I have grown up in the business world working and interacting directly with people for many years. I enjoy it, I look forward to it and I still say it’s where the magic happens in relationships. But today, we have two worlds that are learning how to blend, balance and work together: online/Web-based and offline/in person.
In the past few years, so much emphasis and shifting has gone to the Web/online world because that is where the growth and movement trends are. In-person networking has taken a hit, as evidenced with declining enrollment in chambers of commerce, fee-based networking events and professional organizations. It’s not that people don’t want to go; it’s simply a matter of finances . . . or is it? Are we substituting an e-mail, tweet, post or text for live, in-person activities. thinking that is going to grow relationships?
We can never forget how important and powerful people getting together for face-to-face interaction can be. Nor can we allow sending e-mails or texts to replace that interaction. Blending your online and offline activities is important because today, people are communicating and engaging equally in both places. The online and offline worlds are interdependent and interrelated.
If I meet you online and strike up an online relationship that has value and interest to me, then taking it offline is going to enhance that relationship and help it progress. If we meet in person, then staying connected online is going to enhance our relationship and help it progress until we meet in person again.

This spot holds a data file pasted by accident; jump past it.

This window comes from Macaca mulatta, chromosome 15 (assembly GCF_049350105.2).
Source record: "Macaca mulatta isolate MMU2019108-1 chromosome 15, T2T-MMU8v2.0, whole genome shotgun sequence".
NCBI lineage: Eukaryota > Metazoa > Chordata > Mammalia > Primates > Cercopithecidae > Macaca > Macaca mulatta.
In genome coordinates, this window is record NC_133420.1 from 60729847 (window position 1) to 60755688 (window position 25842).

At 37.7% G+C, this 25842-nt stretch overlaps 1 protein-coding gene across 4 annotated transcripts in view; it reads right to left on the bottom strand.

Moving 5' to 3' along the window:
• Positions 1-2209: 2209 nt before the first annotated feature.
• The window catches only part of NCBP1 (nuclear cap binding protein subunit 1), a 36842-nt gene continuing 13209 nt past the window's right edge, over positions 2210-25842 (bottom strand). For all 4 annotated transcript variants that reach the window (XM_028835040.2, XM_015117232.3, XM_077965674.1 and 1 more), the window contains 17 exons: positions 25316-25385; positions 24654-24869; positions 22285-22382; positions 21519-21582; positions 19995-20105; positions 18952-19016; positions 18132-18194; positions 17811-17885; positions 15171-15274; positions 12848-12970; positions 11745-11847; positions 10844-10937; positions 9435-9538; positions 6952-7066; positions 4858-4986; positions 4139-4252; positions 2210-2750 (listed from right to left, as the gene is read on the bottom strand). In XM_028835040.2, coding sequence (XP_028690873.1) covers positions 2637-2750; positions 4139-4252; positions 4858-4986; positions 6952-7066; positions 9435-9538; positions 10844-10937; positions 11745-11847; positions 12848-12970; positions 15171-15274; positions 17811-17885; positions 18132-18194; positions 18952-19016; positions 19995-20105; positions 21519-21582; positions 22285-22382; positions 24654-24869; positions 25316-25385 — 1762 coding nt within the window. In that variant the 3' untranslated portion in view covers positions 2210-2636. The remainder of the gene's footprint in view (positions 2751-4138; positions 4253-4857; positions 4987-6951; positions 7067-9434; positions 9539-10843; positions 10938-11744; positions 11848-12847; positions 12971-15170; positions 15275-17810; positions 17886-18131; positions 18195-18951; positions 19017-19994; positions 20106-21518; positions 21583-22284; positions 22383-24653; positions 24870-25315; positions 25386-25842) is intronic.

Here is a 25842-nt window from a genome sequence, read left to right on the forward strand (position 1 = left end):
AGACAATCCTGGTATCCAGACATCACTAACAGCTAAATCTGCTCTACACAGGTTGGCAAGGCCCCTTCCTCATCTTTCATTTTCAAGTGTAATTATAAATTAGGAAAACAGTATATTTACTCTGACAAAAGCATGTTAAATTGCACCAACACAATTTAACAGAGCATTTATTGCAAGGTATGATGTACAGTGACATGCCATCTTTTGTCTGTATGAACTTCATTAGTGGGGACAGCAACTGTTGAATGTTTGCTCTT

Why is face-to-face networking so important?
- The power of personally connecting and human interaction accelerates relationship building. In 10 minutes I can learn more about someone, and they about me, in person than in six months online!
- Finding common ground comes from having a conversation or discussion on the phone or in person. The energy that passes between people finding out that they have a hobby, favorite book, peer or life experience in common can be profound.
- Making decisions on what the next step is and putting the plan in motion can happen in one minute on the phone or in person, as opposed to multiple e-mails.
I just moved back to my hometown of Ft. Lauderdale after a four-year career detour on the southwest coast of Florida. Although I have many roots from many years and careers, I am reconnecting with the market four years later and in a different professional capacity. I have decided to tap into my network and ask to be connected to like-minded people they know. I will reciprocate and network them with people I know to do the same for them. Finding out what events, groups and activities people go to is a much better way to find connections.
If you haven’t been out and about enough, set some goals this year to reconnect in person in your community, business world or hobbies. Go where you already have commonality and know people. It’s a much easier and faster way to get connected, get personal and make some new friends and connections–and you just might get that job, interview or new customer.
How are you choosing your networking events?